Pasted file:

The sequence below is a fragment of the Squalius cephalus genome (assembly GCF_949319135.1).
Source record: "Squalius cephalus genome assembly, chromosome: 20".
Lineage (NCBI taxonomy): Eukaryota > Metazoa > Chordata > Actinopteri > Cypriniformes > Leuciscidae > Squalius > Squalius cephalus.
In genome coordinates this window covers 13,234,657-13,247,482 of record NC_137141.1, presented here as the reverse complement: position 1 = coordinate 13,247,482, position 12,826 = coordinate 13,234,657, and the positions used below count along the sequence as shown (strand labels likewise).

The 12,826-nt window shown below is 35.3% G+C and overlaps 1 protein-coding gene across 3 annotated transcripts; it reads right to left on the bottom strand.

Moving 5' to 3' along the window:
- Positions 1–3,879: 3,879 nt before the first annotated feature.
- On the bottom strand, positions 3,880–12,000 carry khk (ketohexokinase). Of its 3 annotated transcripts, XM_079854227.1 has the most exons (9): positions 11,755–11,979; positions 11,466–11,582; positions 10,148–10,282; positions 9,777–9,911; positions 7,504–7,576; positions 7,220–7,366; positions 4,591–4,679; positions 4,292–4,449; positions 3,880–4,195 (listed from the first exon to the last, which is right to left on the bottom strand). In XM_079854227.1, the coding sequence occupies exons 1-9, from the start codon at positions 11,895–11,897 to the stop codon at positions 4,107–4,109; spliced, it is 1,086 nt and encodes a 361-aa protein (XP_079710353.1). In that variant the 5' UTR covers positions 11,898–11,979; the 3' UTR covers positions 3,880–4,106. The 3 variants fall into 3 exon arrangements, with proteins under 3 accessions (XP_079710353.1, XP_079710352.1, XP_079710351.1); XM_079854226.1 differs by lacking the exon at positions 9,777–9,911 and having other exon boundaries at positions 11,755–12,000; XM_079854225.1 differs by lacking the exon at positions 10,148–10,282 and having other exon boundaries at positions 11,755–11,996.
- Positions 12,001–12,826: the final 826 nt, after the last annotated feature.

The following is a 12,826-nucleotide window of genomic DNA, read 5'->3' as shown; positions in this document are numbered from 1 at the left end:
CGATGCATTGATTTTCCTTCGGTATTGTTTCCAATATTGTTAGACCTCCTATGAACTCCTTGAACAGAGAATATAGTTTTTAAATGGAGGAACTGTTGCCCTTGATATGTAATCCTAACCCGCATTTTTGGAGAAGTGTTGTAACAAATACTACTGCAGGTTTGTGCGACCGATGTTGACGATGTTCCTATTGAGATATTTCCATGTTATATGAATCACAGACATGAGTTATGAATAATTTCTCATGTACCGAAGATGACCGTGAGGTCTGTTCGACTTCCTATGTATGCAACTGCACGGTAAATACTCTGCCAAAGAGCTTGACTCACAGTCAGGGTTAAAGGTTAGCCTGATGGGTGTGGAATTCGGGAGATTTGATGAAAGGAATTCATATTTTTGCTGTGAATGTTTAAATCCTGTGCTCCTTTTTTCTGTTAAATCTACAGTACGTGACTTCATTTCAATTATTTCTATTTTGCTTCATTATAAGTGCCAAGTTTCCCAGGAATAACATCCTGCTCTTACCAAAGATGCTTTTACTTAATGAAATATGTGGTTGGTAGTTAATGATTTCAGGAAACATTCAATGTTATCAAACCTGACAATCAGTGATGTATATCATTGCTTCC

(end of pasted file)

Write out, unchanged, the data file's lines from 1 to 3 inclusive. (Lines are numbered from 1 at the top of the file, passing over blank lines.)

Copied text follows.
The sequence below is a fragment of the Squalius cephalus genome (assembly GCF_949319135.1).
Source record: "Squalius cephalus genome assembly, chromosome: 20".
Lineage (NCBI taxonomy): Eukaryota > Metazoa > Chordata > Actinopteri > Cypriniformes > Leuciscidae > Squalius > Squalius cephalus.